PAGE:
Dr. Miranda Hallett

Miranda A. Hallett, Ph.D.

Postdoctoral Fellow

Institution: Vanderbilt University Medical Center
Education: Ph.D.: Cancer and Developmental Biology from University of Tennessee Health Science Center; B.S. in Chemistry from Spelman College

Dr. Miranda Hallett is a postdoctoral fellow at Vanderbilt University Medical Center. Like many others, she has seen cancer afflict members of her family. This has driven her to better understand metastatic disease, the rate limiting steps in cancer patient survival. Her passion is in discovering new treatment strategies for cancer metastasis, and she also helps the community and patients to better understand this disease.

FYI: Hallett replaces handshakes with hugs, and giving to others keeps her smiling. She’s a fashionista who loves traveling the world and experiencing different cultures.

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Comment by Fryjack on September 20, 2014 at 2:19pm
@rashid rourk, thank you, this is one of the best post on this site. sorry for the two that can't see that!
Comment by martymar on September 17, 2014 at 8:45am

black women got smarts--good

Comment by Alicia Johnson on September 16, 2014 at 4:03pm

Why does the author of this article feel that it's necessary to mention the women were not just "beautiful" but "stunningly beautiful" ?  We would have noticed this when we read the article.  Is it to get our attention because she thinks no one would want to read an article about African American women excelling in the scientific field??  Would the writer have mentioned physical appearance if the article pertained to African American men excelling in said field??  The title/article reads likes a dating site. If these women are doing amazing work in the scientific field I sill don't know what it is because I didn't garner any useful information from the article. I would have been much more interested in an expansion of what these smart, accomplished women were actually doing in the scientific field to change the game for African American girls interested in science.  Each of these women deserve an entire article devoted to her accomplishments.  Instead we are stuck reading off a checklist  of information for each of them and reading cues meant for prospective dates but listed under the guise of a last minute FYI.  What did these women do to get to that particular point in their lives?  The author just wasted a perfect opportunity to use the experiences of these women to connect and uplift our black girls who CAN when everyone around them is telling them they CAN'T.  Come on Black women, we can do better..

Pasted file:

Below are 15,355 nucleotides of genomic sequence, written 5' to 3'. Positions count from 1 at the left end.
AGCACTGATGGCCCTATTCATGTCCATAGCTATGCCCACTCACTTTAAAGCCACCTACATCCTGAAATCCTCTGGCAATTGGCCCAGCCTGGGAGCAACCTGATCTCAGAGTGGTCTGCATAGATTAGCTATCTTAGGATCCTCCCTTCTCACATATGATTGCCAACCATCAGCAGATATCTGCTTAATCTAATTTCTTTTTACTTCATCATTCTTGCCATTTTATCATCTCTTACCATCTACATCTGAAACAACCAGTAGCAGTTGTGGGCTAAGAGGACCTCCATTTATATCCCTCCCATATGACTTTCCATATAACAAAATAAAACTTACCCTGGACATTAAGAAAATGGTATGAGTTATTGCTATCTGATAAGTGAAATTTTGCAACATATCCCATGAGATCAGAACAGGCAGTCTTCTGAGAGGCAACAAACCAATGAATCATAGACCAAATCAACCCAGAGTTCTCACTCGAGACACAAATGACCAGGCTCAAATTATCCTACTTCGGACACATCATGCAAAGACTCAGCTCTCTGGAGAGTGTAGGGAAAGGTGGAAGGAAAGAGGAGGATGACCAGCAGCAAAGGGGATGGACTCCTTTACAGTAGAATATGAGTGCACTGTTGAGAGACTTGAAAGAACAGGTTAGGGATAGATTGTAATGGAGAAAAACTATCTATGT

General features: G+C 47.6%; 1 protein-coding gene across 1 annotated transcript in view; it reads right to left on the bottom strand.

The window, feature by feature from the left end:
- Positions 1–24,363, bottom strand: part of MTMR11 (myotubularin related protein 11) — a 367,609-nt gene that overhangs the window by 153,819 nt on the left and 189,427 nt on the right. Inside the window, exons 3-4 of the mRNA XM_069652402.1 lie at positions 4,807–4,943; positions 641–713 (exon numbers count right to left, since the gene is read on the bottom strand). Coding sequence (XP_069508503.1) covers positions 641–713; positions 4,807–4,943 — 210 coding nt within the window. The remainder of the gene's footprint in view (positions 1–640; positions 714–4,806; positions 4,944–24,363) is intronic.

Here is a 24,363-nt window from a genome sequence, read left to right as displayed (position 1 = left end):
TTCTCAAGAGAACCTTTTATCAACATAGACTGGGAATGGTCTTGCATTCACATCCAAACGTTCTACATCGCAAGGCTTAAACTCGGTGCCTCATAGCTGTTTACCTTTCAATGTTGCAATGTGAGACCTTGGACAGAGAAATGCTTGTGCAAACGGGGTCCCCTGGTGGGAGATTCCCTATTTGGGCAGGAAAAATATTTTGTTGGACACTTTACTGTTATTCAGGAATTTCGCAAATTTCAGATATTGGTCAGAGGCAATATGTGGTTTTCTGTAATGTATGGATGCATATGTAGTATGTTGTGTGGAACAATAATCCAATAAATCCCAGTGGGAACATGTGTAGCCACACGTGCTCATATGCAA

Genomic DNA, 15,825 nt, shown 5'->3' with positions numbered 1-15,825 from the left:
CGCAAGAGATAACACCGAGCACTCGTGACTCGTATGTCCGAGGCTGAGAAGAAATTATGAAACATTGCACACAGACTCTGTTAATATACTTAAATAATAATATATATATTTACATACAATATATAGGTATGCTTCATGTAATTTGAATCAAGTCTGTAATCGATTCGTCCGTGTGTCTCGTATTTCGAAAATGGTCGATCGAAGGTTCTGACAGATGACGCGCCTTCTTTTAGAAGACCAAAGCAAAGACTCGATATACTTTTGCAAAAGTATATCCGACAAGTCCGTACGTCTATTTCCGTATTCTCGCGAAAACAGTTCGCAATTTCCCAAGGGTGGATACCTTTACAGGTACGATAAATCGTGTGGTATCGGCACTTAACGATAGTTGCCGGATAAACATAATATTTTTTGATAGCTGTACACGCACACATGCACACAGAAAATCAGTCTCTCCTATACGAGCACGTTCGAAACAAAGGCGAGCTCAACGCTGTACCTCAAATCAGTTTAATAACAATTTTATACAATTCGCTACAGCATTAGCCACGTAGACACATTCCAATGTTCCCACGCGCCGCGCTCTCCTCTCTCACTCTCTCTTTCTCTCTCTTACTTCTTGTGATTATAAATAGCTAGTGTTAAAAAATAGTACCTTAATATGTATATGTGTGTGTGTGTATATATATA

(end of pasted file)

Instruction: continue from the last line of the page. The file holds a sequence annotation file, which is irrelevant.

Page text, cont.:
Comment by Fascade518 on September 16, 2014 at 9:10am
#3words : black, beautiful, brainy!
Comment by mr1stroke on September 15, 2014 at 8:21pm

@Tall Island Girl we talked about the last time its better you watch it as you go otherwise it will be prison time to take off but at least you focus keep doing it, and yes you know i like the hair, dont forget the holiday seasons right around the corner the weight will be back

Comment by mr1stroke on September 15, 2014 at 8:06pm

as long as she is black we embrace and honor her, its ok human error

Comment by israel biniam on September 15, 2014 at 8:04pm
Dr Shewit Tekeste she is Ethiopian not Kenyan
Comment by mr1stroke on September 15, 2014 at 8:02pm

@Tall Island Girl damn it i just realize you have a new pic up damn what size are those im sorry but you know i would comment, lord bless your husband, but damn im loving the hair, all yours i hope, but it sure looks good natural keep it up mama

Comment by mr1stroke on September 15, 2014 at 8:00pm

@Tall Island Girl its about string sisters what ever it is you and rest are doing to uplift black women put you in the category of success, we have scientist, nurses, teachers just to name a few who are helping us on daily basis sometimes the people we ignore means so much in our lives, for example bus drivers, sanitation workers, remember when transit went on strike in NY City a few years ago for one week alone i gross almost 20k i rent it just about every minivan i could find and hire drivers, now what if sanitation go on strike can you imagine the mess with the trash 

Comment by Incognito on September 15, 2014 at 6:23pm
Brilliant ladies, nice post... Keep it coming.